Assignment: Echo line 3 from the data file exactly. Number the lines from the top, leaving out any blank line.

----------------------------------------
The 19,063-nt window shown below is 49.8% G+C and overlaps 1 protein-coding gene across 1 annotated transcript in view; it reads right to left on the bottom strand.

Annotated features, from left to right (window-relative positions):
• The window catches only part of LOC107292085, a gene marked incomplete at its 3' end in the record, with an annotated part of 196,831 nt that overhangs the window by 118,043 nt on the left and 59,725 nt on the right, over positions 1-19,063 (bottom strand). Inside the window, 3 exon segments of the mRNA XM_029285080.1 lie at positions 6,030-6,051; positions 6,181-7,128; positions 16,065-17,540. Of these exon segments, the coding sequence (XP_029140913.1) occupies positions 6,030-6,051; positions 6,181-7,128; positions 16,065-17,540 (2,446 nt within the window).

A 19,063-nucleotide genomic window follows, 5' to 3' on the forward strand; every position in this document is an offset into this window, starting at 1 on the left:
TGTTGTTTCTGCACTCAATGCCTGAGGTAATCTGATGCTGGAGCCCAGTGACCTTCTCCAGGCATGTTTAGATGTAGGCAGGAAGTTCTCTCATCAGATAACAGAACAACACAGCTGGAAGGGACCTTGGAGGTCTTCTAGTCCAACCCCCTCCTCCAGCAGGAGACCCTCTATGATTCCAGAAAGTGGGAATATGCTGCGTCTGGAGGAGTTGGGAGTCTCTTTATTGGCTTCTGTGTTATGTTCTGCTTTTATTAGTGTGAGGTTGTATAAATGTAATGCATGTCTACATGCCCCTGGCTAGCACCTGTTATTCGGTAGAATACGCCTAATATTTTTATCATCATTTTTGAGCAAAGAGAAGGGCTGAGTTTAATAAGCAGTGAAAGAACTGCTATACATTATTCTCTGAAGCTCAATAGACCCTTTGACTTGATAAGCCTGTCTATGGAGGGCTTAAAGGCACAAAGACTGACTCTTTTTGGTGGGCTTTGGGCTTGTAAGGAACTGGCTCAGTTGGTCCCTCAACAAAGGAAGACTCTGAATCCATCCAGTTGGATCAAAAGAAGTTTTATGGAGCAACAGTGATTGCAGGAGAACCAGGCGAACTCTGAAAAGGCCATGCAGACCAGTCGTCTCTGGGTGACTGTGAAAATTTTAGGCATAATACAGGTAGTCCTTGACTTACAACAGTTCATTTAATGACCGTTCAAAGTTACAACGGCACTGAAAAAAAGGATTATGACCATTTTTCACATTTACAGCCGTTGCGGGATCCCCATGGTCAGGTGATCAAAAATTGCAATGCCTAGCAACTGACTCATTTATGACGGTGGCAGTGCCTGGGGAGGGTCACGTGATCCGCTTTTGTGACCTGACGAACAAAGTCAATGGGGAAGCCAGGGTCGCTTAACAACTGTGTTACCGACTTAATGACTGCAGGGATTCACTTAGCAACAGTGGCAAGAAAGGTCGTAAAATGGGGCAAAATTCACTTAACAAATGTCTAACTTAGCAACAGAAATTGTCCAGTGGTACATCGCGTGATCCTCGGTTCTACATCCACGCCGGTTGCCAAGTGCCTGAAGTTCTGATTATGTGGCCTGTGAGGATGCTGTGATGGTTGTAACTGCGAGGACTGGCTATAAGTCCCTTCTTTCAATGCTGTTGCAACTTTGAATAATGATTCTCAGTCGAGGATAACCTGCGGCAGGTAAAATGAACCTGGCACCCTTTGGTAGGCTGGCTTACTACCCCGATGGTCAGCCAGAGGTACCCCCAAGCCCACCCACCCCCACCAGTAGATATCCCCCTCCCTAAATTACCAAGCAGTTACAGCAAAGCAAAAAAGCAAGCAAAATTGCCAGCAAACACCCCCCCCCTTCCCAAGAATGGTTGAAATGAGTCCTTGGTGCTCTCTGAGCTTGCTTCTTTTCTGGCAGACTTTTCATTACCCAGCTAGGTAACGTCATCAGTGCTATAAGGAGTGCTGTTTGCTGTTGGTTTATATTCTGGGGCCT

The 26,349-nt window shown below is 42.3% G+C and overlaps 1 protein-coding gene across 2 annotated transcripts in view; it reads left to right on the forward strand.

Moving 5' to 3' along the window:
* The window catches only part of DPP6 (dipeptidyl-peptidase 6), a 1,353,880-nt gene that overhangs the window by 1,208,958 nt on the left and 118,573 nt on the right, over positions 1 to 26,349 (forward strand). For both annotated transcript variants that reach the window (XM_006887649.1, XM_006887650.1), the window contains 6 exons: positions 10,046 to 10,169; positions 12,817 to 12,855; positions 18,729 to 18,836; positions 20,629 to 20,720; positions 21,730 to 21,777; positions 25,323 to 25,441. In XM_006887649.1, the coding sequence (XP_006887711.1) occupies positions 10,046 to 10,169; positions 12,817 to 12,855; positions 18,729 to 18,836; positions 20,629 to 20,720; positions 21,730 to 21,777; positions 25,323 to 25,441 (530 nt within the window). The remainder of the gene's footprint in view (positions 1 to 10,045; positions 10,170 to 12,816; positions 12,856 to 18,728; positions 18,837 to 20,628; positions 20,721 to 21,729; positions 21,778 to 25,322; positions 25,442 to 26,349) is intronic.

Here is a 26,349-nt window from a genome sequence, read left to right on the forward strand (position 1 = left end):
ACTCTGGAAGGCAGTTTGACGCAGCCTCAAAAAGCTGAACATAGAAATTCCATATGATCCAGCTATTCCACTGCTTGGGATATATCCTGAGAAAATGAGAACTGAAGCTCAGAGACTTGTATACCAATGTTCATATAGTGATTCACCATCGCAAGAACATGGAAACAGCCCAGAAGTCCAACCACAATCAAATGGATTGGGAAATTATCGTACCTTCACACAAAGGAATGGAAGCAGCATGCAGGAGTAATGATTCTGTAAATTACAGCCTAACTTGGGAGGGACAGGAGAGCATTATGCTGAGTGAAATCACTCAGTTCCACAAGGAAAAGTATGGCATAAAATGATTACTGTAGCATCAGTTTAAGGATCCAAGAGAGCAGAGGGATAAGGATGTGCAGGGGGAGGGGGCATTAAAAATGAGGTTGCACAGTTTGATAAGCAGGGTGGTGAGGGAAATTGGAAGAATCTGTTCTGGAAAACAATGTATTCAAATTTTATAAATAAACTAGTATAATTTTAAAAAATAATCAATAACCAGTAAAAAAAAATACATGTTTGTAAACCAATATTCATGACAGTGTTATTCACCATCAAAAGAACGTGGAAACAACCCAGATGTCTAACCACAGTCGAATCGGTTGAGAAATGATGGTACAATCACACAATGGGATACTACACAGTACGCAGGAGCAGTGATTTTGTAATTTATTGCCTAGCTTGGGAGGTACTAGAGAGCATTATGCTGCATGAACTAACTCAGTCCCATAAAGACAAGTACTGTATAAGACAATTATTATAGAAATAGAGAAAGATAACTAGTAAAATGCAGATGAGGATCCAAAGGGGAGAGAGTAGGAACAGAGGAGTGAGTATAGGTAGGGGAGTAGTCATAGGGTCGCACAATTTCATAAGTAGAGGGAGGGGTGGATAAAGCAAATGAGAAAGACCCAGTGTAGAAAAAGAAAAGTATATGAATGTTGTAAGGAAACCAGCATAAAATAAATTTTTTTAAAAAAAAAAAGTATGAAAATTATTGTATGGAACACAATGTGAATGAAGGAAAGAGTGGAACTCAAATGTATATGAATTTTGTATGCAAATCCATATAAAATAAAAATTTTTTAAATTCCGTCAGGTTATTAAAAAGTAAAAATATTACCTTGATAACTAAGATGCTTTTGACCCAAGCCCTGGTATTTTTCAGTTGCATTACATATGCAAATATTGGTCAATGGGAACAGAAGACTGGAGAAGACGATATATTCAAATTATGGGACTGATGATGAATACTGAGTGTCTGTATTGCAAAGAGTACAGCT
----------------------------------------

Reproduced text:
• The window catches only part of LOC107292085, a gene marked incomplete at its 3' end in the record, with an annotated part of 196,831 nt that overhangs the window by 118,043 nt on the left and 59,725 nt on the right, over positions 1-19,063 (bottom strand). Inside the window, 3 exon segments of the mRNA XM_029285080.1 lie at positions 6,030-6,051; positions 6,181-7,128; positions 16,065-17,540. Of these exon segments, the coding sequence (XP_029140913.1) occupies positions 6,030-6,051; positions 6,181-7,128; positions 16,065-17,540 (2,446 nt within the window).